Centre sets 32,000km gas grid goal
The government plans to cut energy imports and reduce carbon emissions, Prime Minister Narendra Modi said while inaugurating a 450km natural gas pipeline between Kochi in Kerala to Mangalore in Karnataka, which has been built at a cost of Rs 3,000 crore.
Modi said the country’s natural gas pipeline network will be doubled to about 32,000km in 5-6 years. “The first interstate natural gas pipeline of the country was commissioned in 1987 and by 2014, India had 15,000 kilometres of natural gas pipeline built. Today there are over 16,000 kilometres of new gas pipelines being worked upon. This work is going to be complete in the next 5 to 6 years,” he said.
The Kochi-Mangalore pipeline built by GAIL (India) will enable industries, households and automobiles to migrate to the cleaner fuel. It will help set up 700 compressed natural gas (CNG) stations and 2.1 million people avail piped natural gas (PNG).
Under the one nation-one gas grid plan, nearly 1,500km of pipeline has been laid last year. The target is to invest $60 billion in four years in pipelines, liquefied natural gas (LNG) terminals and city gas distribution networks.
India’s push for a gas-based economy assumes significance as the country is the biggest emitter of greenhouse gases after the US and China and is among the most vulnerable to climate change. India plans to reduce its carbon footprint by 33-35 per cent from its 2005 levels by 2030 as part of its commitments to the United Nations Framework Convention on Climate Change adopted by 195 countries in Paris in 2015.
Gas comprises about 6.2 per cent of India’s primary energy mix, far behind the global average of 24 per cent. The government plans to increase this share to 15 per cent by 2030. The demand is expected to be driven by fertiliser, power, city gas distribution, and steel sectors.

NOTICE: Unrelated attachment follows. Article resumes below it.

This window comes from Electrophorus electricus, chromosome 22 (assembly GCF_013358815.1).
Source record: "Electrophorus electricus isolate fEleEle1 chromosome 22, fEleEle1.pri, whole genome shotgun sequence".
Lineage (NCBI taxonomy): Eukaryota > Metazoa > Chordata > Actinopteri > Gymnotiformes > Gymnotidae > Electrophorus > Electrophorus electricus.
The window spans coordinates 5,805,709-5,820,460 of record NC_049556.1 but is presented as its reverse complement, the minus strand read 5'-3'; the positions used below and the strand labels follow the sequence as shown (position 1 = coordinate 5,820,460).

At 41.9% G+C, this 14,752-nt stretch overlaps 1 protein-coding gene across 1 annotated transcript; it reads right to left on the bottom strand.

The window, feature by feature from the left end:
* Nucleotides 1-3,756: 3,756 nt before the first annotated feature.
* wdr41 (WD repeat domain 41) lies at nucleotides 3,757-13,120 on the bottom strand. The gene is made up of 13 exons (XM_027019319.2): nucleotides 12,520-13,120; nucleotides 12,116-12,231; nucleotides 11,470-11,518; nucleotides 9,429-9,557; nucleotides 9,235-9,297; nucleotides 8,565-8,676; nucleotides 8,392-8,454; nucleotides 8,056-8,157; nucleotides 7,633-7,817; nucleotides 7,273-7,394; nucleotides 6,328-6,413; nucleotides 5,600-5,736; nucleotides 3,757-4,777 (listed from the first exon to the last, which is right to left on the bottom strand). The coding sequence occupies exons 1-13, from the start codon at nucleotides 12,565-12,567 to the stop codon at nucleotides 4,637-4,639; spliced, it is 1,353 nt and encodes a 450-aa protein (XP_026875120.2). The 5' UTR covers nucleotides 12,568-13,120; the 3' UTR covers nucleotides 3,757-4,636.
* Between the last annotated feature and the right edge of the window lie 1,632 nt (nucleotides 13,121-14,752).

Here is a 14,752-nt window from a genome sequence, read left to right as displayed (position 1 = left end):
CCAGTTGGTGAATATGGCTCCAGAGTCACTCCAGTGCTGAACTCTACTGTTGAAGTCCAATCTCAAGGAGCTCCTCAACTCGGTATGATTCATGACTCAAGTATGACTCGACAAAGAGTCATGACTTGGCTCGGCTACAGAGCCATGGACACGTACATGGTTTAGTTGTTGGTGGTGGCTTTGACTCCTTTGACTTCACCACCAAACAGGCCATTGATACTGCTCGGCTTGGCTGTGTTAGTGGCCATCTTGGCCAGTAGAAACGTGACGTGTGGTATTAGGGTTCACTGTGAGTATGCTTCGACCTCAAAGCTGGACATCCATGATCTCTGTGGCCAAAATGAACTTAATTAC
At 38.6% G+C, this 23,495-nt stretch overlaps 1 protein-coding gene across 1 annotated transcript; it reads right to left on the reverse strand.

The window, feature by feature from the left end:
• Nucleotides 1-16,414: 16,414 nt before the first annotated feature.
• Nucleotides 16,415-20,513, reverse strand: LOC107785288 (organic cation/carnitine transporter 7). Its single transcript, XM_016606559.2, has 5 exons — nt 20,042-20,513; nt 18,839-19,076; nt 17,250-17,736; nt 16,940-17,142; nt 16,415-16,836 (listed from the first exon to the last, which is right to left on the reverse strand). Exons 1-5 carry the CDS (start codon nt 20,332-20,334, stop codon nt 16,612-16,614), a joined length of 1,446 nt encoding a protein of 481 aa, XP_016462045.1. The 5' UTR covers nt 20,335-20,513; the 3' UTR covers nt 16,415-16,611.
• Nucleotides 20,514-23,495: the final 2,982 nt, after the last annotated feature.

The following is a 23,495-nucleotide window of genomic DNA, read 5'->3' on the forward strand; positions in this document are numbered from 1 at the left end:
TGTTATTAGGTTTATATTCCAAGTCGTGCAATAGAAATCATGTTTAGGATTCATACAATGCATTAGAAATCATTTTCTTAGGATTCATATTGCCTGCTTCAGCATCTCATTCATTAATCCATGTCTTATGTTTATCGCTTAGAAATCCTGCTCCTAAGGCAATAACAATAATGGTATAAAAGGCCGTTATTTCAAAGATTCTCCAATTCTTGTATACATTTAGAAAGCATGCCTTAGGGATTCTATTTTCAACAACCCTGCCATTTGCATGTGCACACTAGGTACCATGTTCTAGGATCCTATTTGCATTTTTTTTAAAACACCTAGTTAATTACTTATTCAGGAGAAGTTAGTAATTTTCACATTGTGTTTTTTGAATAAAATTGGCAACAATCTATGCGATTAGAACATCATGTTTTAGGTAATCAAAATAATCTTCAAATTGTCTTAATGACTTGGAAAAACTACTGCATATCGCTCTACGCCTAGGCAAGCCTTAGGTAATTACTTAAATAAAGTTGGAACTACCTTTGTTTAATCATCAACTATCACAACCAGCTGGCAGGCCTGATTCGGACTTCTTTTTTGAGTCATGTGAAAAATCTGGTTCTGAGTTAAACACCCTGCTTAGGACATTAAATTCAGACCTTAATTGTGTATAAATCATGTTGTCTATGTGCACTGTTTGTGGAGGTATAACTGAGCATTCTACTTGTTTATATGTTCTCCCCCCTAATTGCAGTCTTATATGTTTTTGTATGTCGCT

The Centre also plans to boost domestic gas production by 40 million standard cubic meters a day (mscmd) from 80 mscmd at present.
Modi said work had also begun on the world's biggest hybrid renewable plant combining wind and solar power in Gujarat.
Emphasis will be laid on manufacturing biofuels as well as electric mobility.
In 10 years' time, petrol will be mixed with as much as 20 per cent of ethanol extracted from sugarcane and other agro products, he said. The number of CNG stations in the country will be raised to 10,000 from 1,500 at present.
India is the fourth-largest importer of LNG. Some of the strategies adopted to meet the objective of energy security and energy transition include a faster clean energy trajectory by leveraging natural gas and green hydrogen. The country is projected to see over $300 billion investment by 2030 in the oil and gas sector to meet rising demand.